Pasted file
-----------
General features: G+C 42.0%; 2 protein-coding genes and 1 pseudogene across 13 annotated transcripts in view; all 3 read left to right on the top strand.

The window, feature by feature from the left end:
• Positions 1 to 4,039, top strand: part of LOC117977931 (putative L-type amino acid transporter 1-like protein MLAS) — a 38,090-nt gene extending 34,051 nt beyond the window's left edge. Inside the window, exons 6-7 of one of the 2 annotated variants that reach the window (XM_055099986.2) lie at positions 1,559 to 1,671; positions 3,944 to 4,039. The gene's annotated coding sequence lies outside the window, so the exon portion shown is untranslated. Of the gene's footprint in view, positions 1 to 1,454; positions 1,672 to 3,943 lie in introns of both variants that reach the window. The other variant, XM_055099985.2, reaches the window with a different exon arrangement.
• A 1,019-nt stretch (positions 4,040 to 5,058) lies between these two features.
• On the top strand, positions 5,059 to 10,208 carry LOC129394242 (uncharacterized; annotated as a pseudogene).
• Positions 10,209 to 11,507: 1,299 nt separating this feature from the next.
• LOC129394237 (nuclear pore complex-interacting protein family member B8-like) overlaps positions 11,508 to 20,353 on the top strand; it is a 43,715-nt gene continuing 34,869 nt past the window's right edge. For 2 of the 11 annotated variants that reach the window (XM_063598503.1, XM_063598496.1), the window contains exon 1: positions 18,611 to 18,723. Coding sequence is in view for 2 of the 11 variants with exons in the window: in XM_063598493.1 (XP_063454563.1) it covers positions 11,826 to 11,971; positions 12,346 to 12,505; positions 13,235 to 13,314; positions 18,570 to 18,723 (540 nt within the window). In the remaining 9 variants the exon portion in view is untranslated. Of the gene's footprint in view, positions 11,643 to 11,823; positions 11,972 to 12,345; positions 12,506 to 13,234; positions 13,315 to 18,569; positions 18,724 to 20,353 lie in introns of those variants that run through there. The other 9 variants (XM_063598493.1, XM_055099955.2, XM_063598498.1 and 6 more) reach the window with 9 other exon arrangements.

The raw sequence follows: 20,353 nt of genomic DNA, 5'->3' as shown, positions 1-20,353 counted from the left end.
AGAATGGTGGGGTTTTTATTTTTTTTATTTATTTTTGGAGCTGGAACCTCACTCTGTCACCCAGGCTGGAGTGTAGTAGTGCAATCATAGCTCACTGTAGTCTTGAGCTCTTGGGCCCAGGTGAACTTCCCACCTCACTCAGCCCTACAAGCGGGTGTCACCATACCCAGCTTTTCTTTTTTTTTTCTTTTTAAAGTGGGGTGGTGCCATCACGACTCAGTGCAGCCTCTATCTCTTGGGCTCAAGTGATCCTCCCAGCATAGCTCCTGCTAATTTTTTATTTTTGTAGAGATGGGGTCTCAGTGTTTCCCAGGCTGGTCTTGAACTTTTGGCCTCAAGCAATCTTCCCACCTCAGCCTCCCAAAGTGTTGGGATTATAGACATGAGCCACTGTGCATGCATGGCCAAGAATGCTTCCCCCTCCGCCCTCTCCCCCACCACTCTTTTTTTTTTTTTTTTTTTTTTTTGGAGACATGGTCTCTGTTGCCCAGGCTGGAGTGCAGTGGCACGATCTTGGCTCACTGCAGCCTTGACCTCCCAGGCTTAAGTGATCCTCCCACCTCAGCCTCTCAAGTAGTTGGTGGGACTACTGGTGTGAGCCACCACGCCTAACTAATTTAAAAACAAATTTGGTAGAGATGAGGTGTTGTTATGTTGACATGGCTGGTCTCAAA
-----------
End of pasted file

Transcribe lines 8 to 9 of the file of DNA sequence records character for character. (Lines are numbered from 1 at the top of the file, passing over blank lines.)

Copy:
The raw sequence follows: 20,353 nt of genomic DNA, 5'->3' as shown, positions 1-20,353 counted from the left end.
AGAATGGTGGGGTTTTTATTTTTTTTATTTATTTTTGGAGCTGGAACCTCACTCTGTCACCCAGGCTGGAGTGTAGTAGTGCAATCATAGCTCACTGTAGTCTTGAGCTCTTGGGCCCAGGTGAACTTCCCACCTCACTCAGCCCTACAAGCGGGTGTCACCATACCCAGCTTTTCTTTTTTTTTTCTTTTTAAAGTGGGGTGGTGCCATCACGACTCAGTGCAGCCTCTATCTCTTGGGCTCAAGTGATCCTCCCAGCATAGCTCCTGCTAATTTTTTATTTTTGTAGAGATGGGGTCTCAGTGTTTCCCAGGCTGGTCTTGAACTTTTGGCCTCAAGCAATCTTCCCACCTCAGCCTCCCAAAGTGTTGGGATTATAGACATGAGCCACTGTGCATGCATGGCCAAGAATGCTTCCCCCTCCGCCCTCTCCCCCACCACTCTTTTTTTTTTTTTTTTTTTTTTTTGGAGACATGGTCTCTGTTGCCCAGGCTGGAGTGCAGTGGCACGATCTTGGCTCACTGCAGCCTTGACCTCCCAGGCTTAAGTGATCCTCCCACCTCAGCCTCTCAAGTAGTTGGTGGGACTACTGGTGTGAGCCACCACGCCTAACTAATTTAAAAACAAATTTGGTAGAGATGAGGTGTTGTTATGTTGACATGGCTGGTCTCAAA